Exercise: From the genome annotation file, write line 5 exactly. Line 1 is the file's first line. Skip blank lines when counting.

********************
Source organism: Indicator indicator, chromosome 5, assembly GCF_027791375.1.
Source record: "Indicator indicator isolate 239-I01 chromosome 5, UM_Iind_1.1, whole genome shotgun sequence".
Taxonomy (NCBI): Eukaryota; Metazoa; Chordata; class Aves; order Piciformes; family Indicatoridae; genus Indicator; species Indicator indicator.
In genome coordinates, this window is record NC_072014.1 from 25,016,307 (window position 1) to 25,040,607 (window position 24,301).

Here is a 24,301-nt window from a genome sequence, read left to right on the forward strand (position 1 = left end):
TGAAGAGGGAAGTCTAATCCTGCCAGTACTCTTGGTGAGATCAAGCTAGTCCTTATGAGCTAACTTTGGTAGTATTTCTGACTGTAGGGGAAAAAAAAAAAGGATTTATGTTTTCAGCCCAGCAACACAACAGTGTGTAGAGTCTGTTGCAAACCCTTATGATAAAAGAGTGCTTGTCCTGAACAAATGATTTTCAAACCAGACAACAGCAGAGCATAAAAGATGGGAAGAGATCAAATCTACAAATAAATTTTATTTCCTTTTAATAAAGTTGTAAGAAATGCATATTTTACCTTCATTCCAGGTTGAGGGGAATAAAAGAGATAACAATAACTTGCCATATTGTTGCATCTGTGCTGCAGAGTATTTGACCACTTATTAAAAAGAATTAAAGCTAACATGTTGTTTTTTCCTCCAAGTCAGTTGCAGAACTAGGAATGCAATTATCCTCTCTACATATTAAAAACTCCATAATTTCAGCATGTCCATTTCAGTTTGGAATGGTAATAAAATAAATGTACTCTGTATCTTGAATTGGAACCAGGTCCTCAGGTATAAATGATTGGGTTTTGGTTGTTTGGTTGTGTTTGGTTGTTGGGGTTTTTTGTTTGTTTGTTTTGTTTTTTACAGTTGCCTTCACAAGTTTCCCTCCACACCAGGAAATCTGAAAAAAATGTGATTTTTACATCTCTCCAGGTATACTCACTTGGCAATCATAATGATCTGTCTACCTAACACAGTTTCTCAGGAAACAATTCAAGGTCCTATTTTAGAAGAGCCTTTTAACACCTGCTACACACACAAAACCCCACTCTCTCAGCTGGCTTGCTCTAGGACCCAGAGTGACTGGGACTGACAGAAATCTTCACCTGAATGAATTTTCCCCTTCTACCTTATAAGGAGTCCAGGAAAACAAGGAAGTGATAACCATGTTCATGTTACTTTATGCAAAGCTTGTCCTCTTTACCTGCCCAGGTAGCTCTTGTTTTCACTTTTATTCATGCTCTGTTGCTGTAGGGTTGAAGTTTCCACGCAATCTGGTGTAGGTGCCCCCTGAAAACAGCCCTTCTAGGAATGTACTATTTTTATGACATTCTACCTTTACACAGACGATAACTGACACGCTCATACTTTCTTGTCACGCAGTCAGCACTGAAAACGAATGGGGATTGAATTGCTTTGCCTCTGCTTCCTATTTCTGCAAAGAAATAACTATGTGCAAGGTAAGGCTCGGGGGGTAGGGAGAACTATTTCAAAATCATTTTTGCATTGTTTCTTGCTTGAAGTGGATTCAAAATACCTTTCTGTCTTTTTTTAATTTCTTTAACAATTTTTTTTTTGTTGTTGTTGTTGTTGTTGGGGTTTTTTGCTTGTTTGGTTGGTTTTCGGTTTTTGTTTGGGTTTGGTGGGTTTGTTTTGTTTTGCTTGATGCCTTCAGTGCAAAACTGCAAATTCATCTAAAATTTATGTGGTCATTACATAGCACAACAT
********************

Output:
Here is a 24,301-nt window from a genome sequence, read left to right on the forward strand (position 1 = left end):